Tuesday's CrowdConf 2012 was an eyeopener. Modern leaders may do their best for their organizations by letting go. Letting go of employees inside their walls in exchange for partners wherever in the world they are. Letting go of pay secrecy. Letting go of formal sources of funding. I've followed on-line freelancing firms like oDesk and Elance since their foundings, but now we have evidence of how whole organizations can be run with greater freedom of design and structure.

Approximately 500 people attended CrowdConf at UCSF's Mission Bay Conference Center. The sponsors included Jefferies, a global securities and investment banking group, and the high-tech law firm Latham & Watkins. This signals to me that crowd sourcing is getting hot.

Not Just for Start-Ups

Bluechip organizations are becoming more comfortable with on-line freelancing (e.g., oDesk and Elance), full platforms to support specific functions (e.g., Poptent for video marketing, Kaggle for data science/analytics), the use of micro tasks to get real work done (e.g., Amazon Mechanical Turk and CrowdFlower), and the innovations driven by open prizes (e.g., xPrize Foundation). The main theme of this transition is that change is happening, but we don't have a clear body of leadership knowledge to help us leverage these capabilities either in our organizational design or in how we lead the individuals who are participating.

Shifting Leadership Styles

I suspect that Steve Kerr's ideas around "substitutes for leadership" will be of increasing value - ironic given that he coined the term in 1973. The idea is that the need for interactive leadership can be reduced by clear and meaningful tasks and goals, among other things. Keith Murnighan's more recent book, Do Nothing: How to Stop Overmanaging and Become a Great Leader also bubbles to the top when you think about leaders letting go to do more. Murnighan writes, "This is what great leaders do. They don't work; they facilitate and orchestrate." Modern leadership may be more about facilitating strategy than charismatic face-to-face interaction. This is not to say less important. Leadership may be even more important as the organization itself becomes more diffuse.

Greater transparency may be another substitute for leadership. Coffee & Power is an app supported mobile community where "nearby people can help each other with their work." Co-founded by Philip Rosedale (also known as Philip Linden, creator of Second Life), Coffee & Power has been discussed in the Wall Street Journal for their transparent and inclusive pay processes. Rosedale described how they initially arranged for work and pay via a public spreadsheet were people would sign up for tasks that needed to be done in one column, their progress in another, and what they needed to be paid in a third (slide 4). Though their tools have gone beyond a spreadsheet (Elance, oDesk, and others), the main ideas still work.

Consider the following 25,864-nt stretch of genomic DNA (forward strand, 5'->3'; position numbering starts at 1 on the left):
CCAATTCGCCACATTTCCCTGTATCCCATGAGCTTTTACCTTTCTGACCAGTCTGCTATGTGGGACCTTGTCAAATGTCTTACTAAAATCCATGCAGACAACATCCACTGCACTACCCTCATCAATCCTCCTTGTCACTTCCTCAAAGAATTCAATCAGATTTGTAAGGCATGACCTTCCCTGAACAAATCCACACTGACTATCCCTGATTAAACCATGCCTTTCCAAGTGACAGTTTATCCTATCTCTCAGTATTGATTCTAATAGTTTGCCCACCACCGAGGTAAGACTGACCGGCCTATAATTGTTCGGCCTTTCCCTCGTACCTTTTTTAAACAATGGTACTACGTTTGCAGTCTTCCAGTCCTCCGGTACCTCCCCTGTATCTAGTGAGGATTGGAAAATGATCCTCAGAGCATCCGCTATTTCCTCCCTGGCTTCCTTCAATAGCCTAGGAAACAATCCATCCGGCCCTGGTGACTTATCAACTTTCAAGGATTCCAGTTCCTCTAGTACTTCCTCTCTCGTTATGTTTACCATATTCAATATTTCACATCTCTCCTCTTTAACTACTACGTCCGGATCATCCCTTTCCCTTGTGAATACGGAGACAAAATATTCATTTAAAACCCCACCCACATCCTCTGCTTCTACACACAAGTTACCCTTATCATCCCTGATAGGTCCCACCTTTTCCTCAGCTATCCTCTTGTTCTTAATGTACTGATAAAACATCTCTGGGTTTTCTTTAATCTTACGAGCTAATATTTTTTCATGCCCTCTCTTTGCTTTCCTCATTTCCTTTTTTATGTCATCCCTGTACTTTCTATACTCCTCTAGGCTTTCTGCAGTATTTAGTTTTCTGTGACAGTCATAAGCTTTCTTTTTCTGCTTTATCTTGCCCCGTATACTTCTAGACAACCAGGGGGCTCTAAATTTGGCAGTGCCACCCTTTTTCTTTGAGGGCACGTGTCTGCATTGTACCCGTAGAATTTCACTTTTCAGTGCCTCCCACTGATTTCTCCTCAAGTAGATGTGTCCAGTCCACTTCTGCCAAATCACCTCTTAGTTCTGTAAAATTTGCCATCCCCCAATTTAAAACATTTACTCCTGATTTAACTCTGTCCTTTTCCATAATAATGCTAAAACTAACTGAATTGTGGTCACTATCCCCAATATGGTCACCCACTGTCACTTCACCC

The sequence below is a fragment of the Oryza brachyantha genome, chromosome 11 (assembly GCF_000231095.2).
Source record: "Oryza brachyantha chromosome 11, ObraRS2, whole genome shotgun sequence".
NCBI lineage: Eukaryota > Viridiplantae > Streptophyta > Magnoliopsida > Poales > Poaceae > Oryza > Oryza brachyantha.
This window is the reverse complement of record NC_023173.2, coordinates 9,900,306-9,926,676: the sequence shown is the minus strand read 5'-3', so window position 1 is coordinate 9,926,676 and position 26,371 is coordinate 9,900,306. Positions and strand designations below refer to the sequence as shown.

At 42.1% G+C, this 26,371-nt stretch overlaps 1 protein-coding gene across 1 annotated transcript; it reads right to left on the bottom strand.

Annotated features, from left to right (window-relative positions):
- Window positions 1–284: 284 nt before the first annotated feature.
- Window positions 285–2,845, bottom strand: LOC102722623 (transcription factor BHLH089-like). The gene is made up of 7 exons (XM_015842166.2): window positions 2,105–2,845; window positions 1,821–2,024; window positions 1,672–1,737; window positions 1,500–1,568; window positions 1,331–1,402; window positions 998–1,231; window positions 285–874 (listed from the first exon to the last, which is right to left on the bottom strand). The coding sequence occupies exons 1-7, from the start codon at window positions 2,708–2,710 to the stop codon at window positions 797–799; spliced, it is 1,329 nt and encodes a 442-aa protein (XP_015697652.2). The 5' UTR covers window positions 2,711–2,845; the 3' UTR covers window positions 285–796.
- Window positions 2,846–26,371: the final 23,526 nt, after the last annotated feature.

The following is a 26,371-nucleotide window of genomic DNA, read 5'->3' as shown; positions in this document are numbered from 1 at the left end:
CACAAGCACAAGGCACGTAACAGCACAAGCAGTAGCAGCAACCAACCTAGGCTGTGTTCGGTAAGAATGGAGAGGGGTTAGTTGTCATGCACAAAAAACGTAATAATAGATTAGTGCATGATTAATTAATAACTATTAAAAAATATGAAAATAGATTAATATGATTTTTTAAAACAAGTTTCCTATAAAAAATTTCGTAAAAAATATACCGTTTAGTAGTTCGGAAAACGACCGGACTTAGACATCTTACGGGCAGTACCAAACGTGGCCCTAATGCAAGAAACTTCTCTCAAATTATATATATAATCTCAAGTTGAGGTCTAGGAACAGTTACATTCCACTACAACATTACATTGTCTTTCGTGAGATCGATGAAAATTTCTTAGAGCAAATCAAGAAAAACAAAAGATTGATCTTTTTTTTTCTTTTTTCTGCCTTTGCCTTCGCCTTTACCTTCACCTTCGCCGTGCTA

The final letting go may be around funding. With the signing of The Americans Jobs Act, crowdfunding for equity investment has become legal. Within the next year we should expect the regulations to be written that enable implementation. Australia and the United Kingdom are ahead on this front. Crowdfunding of projects on platforms like Kickstarter have already shown the commitment you can garner when you let more people be involved. Ownership versus preorder models will be interesting to compare.

Letting Go

The famous golfer Sam Snead is said to have described the best grip for a long shot as the same as holding a baby bird in your hand. It may be that we can apply this technique to modern organizational design. Keep a light grip for greater success.

In terms of organizational design and leadership this means a focus on the work to be done more than the people to be hired. I'm looking forward to talking with Philip Rosedale about the realities of building an organization in this way. I'm also interested in thinking about how you transition from a more tightly held model to one with a looser grip.

Calling on the Crowd for My Next Steps

Hoping to crowdsourcing some of this research... What questions should I ask Philip Rosedale about the growth and leadership of Coffee & Power? Do you have any suggestions for organizations that have gone from traditional models to those involving crowdsourced work?

Image courtesy of Rand Fishkin of

A shorter version of this post appeared on Technorati.